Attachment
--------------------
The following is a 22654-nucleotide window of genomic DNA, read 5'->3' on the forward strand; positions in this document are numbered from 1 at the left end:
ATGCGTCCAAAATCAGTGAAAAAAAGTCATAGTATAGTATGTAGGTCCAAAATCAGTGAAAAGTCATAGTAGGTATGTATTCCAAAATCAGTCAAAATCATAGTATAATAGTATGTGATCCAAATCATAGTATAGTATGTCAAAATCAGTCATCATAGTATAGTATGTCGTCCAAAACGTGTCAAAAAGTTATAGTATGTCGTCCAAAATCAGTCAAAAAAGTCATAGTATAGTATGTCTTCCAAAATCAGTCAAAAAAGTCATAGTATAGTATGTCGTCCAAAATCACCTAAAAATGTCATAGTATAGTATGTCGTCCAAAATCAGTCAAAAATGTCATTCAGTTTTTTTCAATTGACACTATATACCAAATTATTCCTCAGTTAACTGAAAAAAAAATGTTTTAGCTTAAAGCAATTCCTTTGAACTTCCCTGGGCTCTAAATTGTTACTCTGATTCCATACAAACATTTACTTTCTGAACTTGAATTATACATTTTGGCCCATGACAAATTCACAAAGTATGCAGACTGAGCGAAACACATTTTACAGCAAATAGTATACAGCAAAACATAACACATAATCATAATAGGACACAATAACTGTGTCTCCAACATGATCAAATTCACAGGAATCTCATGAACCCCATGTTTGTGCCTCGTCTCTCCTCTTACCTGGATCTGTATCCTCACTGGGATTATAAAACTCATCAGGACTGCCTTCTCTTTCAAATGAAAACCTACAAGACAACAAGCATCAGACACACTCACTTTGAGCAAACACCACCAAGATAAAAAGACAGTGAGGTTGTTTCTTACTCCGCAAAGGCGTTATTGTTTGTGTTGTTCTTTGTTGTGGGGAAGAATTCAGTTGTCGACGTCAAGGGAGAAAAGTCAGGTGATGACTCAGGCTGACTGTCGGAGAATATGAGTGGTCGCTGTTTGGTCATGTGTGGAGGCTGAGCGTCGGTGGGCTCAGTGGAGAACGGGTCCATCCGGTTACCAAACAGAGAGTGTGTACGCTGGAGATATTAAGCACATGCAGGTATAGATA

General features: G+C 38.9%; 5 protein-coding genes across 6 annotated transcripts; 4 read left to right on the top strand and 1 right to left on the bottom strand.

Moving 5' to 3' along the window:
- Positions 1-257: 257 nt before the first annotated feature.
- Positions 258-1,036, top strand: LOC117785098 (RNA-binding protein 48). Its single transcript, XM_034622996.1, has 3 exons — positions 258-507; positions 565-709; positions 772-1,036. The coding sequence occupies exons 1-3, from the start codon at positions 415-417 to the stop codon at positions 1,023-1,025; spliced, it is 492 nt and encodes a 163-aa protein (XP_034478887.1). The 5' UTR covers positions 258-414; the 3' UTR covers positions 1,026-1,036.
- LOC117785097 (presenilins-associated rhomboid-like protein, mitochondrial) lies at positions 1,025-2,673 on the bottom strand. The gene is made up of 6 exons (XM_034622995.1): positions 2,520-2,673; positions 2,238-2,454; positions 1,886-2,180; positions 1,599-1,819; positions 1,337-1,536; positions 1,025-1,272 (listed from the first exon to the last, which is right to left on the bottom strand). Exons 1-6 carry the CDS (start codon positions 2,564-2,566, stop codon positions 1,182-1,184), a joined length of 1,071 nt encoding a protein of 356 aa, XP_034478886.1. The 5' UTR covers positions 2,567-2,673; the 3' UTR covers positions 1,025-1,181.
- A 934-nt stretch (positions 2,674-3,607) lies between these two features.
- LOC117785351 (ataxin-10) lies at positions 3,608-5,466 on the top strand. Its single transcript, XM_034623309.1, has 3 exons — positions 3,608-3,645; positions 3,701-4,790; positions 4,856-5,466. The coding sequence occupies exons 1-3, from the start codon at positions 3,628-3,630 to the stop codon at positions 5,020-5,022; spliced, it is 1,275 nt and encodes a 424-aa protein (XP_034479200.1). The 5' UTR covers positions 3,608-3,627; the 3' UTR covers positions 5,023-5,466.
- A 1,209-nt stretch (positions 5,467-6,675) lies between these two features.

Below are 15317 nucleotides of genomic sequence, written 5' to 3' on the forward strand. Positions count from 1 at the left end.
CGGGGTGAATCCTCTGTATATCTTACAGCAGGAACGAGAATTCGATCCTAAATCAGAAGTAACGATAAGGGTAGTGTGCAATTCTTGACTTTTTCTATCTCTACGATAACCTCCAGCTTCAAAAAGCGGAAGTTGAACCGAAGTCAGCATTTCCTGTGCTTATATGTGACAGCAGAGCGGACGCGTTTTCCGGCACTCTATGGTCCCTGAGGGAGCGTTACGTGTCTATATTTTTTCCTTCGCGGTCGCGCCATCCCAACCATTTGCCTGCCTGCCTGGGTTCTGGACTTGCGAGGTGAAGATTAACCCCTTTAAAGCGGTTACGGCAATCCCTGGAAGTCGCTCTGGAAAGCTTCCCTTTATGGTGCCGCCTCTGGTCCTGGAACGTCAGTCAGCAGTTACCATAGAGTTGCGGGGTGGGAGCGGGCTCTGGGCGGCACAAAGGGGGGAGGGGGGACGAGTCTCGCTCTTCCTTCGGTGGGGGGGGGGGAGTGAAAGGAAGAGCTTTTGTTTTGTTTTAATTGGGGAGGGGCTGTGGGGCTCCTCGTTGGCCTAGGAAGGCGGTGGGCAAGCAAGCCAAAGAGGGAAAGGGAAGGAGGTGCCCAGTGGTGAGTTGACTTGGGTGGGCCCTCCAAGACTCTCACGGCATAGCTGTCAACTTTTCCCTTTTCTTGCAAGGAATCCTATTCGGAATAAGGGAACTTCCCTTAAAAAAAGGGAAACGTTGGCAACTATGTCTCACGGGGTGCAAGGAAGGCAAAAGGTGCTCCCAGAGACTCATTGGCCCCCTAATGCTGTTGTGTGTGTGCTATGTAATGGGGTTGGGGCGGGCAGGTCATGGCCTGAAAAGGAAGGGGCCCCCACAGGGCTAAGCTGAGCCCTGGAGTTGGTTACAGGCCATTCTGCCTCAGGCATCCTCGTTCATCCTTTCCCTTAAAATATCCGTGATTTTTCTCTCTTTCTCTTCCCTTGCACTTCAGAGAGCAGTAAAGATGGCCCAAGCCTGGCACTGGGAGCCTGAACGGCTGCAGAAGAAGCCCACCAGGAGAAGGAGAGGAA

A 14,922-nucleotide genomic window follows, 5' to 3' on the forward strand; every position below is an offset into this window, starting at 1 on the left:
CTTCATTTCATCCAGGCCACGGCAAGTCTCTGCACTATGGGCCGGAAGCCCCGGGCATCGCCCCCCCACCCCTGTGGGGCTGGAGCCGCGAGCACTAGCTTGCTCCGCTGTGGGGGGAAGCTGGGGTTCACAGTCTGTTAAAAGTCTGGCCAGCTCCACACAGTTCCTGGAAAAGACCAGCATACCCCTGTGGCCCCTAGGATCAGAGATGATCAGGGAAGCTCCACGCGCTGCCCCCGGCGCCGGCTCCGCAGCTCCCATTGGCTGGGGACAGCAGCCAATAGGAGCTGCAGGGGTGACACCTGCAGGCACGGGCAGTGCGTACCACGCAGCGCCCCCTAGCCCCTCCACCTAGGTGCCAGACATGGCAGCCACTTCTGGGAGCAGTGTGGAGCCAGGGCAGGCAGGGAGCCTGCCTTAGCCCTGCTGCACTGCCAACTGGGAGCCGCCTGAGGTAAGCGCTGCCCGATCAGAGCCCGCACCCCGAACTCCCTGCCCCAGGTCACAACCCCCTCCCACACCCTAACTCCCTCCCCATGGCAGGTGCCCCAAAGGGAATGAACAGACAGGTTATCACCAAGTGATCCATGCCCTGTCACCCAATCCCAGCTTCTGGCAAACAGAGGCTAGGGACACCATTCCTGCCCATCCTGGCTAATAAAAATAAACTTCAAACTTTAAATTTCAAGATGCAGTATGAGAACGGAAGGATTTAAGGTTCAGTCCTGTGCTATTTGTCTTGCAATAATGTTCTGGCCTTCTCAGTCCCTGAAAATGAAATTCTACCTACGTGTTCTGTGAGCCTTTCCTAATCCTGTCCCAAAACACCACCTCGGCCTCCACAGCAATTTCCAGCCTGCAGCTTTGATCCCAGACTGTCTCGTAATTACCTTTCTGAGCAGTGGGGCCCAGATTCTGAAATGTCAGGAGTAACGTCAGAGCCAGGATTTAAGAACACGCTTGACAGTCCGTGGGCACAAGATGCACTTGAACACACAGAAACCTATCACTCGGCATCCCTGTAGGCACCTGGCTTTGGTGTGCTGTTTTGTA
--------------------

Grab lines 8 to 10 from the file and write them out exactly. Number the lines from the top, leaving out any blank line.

- A 934-nt stretch (positions 2,674-3,607) lies between these two features.
- LOC117785351 (ataxin-10) lies at positions 3,608-5,466 on the top strand. Its single transcript, XM_034623309.1, has 3 exons — positions 3,608-3,645; positions 3,701-4,790; positions 4,856-5,466. The coding sequence occupies exons 1-3, from the start codon at positions 3,628-3,630 to the stop codon at positions 5,020-5,022; spliced, it is 1,275 nt and encodes a 424-aa protein (XP_034479200.1). The 5' UTR covers positions 3,608-3,627; the 3' UTR covers positions 5,023-5,466.
- A 1,209-nt stretch (positions 5,467-6,675) lies between these two features.